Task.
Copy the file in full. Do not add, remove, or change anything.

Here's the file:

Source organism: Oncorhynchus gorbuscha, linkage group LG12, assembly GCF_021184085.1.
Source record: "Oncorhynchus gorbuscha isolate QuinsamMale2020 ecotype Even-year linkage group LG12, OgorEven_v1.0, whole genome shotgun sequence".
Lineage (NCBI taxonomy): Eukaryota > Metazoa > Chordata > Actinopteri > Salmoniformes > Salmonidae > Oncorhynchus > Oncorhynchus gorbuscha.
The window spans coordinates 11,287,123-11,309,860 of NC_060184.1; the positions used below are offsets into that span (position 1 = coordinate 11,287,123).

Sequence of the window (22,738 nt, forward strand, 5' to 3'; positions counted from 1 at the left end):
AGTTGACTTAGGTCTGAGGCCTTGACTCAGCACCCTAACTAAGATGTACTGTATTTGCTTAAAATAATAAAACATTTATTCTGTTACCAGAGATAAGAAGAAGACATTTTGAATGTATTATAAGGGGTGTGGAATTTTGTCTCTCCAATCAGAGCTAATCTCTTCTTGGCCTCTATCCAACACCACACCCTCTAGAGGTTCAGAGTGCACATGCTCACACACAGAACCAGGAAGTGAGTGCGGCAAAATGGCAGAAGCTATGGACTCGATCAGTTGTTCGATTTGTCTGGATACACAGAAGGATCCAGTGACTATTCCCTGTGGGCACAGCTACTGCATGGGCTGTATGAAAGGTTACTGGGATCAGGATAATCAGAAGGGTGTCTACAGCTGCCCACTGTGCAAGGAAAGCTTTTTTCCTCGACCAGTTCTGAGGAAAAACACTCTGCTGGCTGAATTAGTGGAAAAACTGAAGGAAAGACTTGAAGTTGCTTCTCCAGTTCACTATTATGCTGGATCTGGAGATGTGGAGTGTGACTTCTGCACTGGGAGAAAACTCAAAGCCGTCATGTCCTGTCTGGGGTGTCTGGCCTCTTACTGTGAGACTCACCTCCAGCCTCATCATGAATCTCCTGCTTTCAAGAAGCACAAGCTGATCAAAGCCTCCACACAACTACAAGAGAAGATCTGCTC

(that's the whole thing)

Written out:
Source organism: Oncorhynchus gorbuscha, linkage group LG12, assembly GCF_021184085.1.
Source record: "Oncorhynchus gorbuscha isolate QuinsamMale2020 ecotype Even-year linkage group LG12, OgorEven_v1.0, whole genome shotgun sequence".
Lineage (NCBI taxonomy): Eukaryota > Metazoa > Chordata > Actinopteri > Salmoniformes > Salmonidae > Oncorhynchus > Oncorhynchus gorbuscha.
The window spans coordinates 11,287,123-11,309,860 of NC_060184.1; the positions used below are offsets into that span (position 1 = coordinate 11,287,123).

Sequence of the window (22,738 nt, forward strand, 5' to 3'; positions counted from 1 at the left end):
AGTTGACTTAGGTCTGAGGCCTTGACTCAGCACCCTAACTAAGATGTACTGTATTTGCTTAAAATAATAAAACATTTATTCTGTTACCAGAGATAAGAAGAAGACATTTTGAATGTATTATAAGGGGTGTGGAATTTTGTCTCTCCAATCAGAGCTAATCTCTTCTTGGCCTCTATCCAACACCACACCCTCTAGAGGTTCAGAGTGCACATGCTCACACACAGAACCAGGAAGTGAGTGCGGCAAAATGGCAGAAGCTATGGACTCGATCAGTTGTTCGATTTGTCTGGATACACAGAAGGATCCAGTGACTATTCCCTGTGGGCACAGCTACTGCATGGGCTGTATGAAAGGTTACTGGGATCAGGATAATCAGAAGGGTGTCTACAGCTGCCCACTGTGCAAGGAAAGCTTTTTTCCTCGACCAGTTCTGAGGAAAAACACTCTGCTGGCTGAATTAGTGGAAAAACTGAAGGAAAGACTTGAAGTTGCTTCTCCAGTTCACTATTATGCTGGATCTGGAGATGTGGAGTGTGACTTCTGCACTGGGAGAAAACTCAAAGCCGTCATGTCCTGTCTGGGGTGTCTGGCCTCTTACTGTGAGACTCACCTCCAGCCTCATCATGAATCTCCTGCTTTCAAGAAGCACAAGCTGATCAAAGCCTCCACACAACTACAAGAGAAGATCTGCTC